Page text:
Twitter last year looked into buying Instagram, the hot photo-sharing app snapped up by Facebook last week for $1 billion, but Twitter's chief executive said during a Tokyo visit Monday that he will not push for other acquisitions to counter his company's rival.
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"I think that sometimes there is a tendency for companies to react to events in the marketplace that are inconsistent with their strategy ... and I think that tendency is a mistake," Dick Costolo told reporters when asked how Facebook's purchase will affect competition in the mobile internet scene.
He noted how tech players rushed to buy video-sharing sites after Google bought YouTube for $1.6 billion in 2006 but that many of those bets ultimately fizzled.
"You can look at all sorts of other similar cases in the past when an event like this happens and people try to react to it. Copying it is never a good idea -- at least, history would say it's not a good idea," he said.
Costolo added, "We will make sure that we execute on the strategy that we have and not one that's been laid down for us based on events that happen in the marketplace." Part of that strategy the chief executive outlined Monday is to focus on evolving its application programming interface (API) so other companies can build products into Twitter, much like how sellers push their wares on Amazon.com, he said.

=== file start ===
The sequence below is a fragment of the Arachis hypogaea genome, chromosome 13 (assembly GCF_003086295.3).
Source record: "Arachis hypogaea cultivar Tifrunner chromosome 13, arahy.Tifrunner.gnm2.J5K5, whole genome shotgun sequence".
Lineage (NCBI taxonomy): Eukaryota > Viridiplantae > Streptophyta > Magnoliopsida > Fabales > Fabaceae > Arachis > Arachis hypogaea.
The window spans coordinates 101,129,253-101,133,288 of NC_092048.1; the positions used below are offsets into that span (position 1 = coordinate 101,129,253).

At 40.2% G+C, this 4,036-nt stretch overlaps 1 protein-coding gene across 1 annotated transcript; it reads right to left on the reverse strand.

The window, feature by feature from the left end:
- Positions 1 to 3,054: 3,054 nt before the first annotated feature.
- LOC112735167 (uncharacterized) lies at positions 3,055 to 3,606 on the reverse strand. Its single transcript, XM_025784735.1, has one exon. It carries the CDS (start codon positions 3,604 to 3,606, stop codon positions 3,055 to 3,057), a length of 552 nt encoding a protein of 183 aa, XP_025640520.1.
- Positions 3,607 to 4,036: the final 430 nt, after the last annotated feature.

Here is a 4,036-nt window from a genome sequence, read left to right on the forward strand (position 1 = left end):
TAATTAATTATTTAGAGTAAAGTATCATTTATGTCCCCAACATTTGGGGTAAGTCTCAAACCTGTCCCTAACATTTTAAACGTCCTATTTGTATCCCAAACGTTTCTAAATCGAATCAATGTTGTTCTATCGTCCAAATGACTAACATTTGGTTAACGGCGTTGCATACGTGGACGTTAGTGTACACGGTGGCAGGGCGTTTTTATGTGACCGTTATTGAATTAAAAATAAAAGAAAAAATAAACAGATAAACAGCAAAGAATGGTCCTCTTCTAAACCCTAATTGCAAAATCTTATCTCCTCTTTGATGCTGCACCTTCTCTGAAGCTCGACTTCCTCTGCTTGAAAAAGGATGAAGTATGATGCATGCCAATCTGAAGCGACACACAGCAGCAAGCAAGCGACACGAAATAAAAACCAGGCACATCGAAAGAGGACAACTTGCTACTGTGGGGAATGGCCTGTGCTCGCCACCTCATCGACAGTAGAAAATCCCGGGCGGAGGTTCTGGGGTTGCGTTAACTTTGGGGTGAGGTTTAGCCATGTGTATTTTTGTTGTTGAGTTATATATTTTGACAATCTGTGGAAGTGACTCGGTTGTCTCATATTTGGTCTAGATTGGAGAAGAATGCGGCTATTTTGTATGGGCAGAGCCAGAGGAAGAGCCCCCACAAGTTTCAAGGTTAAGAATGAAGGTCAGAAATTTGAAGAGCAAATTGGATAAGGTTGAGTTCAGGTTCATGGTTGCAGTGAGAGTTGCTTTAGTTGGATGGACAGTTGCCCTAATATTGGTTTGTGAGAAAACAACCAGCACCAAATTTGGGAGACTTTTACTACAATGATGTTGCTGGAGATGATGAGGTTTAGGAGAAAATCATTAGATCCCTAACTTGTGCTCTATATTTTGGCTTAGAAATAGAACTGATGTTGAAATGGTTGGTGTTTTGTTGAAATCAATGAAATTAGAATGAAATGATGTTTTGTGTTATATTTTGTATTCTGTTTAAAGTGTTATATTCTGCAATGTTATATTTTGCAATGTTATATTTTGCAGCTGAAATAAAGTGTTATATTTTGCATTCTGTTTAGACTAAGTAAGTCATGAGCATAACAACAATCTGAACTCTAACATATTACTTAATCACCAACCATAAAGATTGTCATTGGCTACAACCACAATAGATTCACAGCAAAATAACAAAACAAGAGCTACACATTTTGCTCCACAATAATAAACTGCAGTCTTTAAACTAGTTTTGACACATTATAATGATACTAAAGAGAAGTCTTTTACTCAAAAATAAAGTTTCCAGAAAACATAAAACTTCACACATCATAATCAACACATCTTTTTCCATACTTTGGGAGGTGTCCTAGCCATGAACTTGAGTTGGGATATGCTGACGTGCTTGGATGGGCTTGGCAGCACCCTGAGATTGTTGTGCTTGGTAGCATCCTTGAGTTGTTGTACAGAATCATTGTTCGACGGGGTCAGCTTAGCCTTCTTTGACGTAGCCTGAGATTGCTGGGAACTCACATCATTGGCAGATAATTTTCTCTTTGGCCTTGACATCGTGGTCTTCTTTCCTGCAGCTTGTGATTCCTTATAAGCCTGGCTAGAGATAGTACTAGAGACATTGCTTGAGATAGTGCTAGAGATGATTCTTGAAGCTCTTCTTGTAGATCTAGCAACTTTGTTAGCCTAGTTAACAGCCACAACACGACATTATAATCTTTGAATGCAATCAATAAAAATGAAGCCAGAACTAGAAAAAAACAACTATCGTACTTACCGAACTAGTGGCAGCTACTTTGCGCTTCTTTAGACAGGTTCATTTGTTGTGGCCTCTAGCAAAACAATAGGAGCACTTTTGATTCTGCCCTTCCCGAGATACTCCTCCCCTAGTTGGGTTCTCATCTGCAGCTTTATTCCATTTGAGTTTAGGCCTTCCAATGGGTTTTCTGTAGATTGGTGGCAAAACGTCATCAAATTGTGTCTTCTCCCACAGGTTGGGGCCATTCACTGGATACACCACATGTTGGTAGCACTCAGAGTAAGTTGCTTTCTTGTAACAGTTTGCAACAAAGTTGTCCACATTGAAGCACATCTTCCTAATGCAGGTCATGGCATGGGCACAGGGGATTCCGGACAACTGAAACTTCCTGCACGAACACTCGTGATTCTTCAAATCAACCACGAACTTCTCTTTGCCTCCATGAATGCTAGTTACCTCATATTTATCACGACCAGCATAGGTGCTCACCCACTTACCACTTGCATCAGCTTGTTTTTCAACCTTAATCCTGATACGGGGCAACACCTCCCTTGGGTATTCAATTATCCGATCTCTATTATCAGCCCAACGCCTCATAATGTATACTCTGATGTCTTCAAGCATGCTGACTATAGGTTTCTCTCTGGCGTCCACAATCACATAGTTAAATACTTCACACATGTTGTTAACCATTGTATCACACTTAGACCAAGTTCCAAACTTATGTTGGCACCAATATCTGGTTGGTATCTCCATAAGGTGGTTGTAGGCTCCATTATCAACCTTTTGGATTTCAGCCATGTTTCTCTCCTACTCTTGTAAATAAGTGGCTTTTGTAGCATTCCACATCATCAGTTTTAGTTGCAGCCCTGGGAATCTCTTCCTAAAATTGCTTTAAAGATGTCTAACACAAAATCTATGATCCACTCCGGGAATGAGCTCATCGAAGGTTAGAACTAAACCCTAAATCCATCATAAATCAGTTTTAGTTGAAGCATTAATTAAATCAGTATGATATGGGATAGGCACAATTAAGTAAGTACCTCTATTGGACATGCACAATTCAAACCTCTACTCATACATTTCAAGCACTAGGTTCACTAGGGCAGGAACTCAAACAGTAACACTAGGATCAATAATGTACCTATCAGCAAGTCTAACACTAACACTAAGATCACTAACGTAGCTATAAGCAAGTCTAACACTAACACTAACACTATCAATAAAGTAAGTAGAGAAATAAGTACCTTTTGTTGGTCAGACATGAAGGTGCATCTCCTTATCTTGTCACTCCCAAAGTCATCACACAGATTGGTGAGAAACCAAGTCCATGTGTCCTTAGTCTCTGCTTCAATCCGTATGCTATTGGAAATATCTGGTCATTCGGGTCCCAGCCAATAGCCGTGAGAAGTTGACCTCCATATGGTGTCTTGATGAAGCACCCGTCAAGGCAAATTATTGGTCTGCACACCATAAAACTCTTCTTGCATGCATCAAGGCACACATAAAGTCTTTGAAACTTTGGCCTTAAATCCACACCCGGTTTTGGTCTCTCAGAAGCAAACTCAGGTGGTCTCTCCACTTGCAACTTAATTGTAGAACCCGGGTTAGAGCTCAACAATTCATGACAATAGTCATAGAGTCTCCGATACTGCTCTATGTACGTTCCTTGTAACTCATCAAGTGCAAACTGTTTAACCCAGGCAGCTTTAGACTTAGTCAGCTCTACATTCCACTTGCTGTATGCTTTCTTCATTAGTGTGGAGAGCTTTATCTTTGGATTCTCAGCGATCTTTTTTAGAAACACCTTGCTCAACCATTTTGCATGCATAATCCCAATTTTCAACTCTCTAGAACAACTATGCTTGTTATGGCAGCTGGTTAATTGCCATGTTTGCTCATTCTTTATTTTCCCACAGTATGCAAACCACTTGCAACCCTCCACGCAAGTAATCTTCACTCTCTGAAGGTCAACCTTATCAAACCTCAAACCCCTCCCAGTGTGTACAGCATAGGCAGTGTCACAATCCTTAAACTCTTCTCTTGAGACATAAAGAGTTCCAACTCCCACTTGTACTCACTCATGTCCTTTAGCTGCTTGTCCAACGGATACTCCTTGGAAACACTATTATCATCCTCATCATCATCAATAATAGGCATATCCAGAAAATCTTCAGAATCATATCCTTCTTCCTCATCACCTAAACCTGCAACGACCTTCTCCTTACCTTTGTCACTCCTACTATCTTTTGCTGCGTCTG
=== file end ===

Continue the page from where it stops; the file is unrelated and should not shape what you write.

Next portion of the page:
An API lets developers create programs that interact with Twitter. Twitter's API has enabled thousands of applications created by third parties, many of which use Twitter to converse with other websites.
Costolo is on a two-day trip to Japan to meet with local staff and Economy Minister Motohisa Furukawa as the office there looks to "aggressively" bulk up in the months ahead.